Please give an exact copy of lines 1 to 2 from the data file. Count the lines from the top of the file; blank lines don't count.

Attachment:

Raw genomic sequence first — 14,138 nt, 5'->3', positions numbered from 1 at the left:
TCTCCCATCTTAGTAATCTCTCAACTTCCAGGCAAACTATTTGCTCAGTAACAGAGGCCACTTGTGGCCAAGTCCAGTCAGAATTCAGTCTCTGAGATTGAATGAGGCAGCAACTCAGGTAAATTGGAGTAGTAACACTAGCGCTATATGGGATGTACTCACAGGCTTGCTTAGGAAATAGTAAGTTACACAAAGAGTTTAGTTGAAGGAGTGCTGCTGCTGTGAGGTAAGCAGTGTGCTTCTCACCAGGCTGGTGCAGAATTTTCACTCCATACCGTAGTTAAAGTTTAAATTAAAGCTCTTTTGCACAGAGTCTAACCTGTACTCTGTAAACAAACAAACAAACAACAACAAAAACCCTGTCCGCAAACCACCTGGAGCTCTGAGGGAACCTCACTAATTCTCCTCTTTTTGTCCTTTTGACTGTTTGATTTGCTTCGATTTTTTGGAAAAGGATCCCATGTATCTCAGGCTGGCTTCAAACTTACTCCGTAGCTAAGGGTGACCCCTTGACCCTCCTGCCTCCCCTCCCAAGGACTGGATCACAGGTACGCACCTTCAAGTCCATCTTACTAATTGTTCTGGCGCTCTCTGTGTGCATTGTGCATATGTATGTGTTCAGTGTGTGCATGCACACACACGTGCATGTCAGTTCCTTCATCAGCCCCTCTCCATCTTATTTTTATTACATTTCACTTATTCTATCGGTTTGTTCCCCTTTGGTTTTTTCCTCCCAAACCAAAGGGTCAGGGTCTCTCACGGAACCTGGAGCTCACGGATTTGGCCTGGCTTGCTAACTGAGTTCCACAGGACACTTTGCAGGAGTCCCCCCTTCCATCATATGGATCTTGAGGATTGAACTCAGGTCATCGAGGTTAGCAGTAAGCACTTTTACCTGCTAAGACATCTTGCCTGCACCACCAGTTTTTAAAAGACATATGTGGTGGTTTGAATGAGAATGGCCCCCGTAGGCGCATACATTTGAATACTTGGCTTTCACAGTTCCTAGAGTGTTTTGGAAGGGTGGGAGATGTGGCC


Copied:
Raw genomic sequence first — 14,138 nt, 5'->3', positions numbered from 1 at the left:
TCTCCCATCTTAGTAATCTCTCAACTTCCAGGCAAACTATTTGCTCAGTAACAGAGGCCACTTGTGGCCAAGTCCAGTCAGAATTCAGTCTCTGAGATTGAATGAGGCAGCAACTCAGGTAAATTGGAGTAGTAACACTAGCGCTATATGGGATGTACTCACAGGCTTGCTTAGGAAATAGTAAGTTACACAAAGAGTTTAGTTGAAGGAGTGCTGCTGCTGTGAGGTAAGCAGTGTGCTTCTCACCAGGCTGGTGCAGAATTTTCACTCCATACCGTAGTTAAAGTTTAAATTAAAGCTCTTTTGCACAGAGTCTAACCTGTACTCTGTAAACAAACAAACAAACAACAACAAAAACCCTGTCCGCAAACCACCTGGAGCTCTGAGGGAACCTCACTAATTCTCCTCTTTTTGTCCTTTTGACTGTTTGATTTGCTTCGATTTTTTGGAAAAGGATCCCATGTATCTCAGGCTGGCTTCAAACTTACTCCGTAGCTAAGGGTGACCCCTTGACCCTCCTGCCTCCCCTCCCAAGGACTGGATCACAGGTACGCACCTTCAAGTCCATCTTACTAATTGTTCTGGCGCTCTCTGTGTGCATTGTGCATATGTATGTGTTCAGTGTGTGCATGCACACACACGTGCATGTCAGTTCCTTCATCAGCCCCTCTCCATCTTATTTTTATTACATTTCACTTATTCTATCGGTTTGTTCCCCTTTGGTTTTTTCCTCCCAAACCAAAGGGTCAGGGTCTCTCACGGAACCTGGAGCTCACGGATTTGGCCTGGCTTGCTAACTGAGTTCCACAGGACACTTTGCAGGAGTCCCCCCTTCCATCATATGGATCTTGAGGATTGAACTCAGGTCATCGAGGTTAGCAGTAAGCACTTTTACCTGCTAAGACATCTTGCCTGCACCACCAGTTTTTAAAAGACATATGTGGTGGTTTGAATGAGAATGGCCCCCGTAGGCGCATACATTTGAATACTTGGCTTTCACAGTTCCTAGAGTGTTTTGGAAGGGTGGGAGATGTGGCC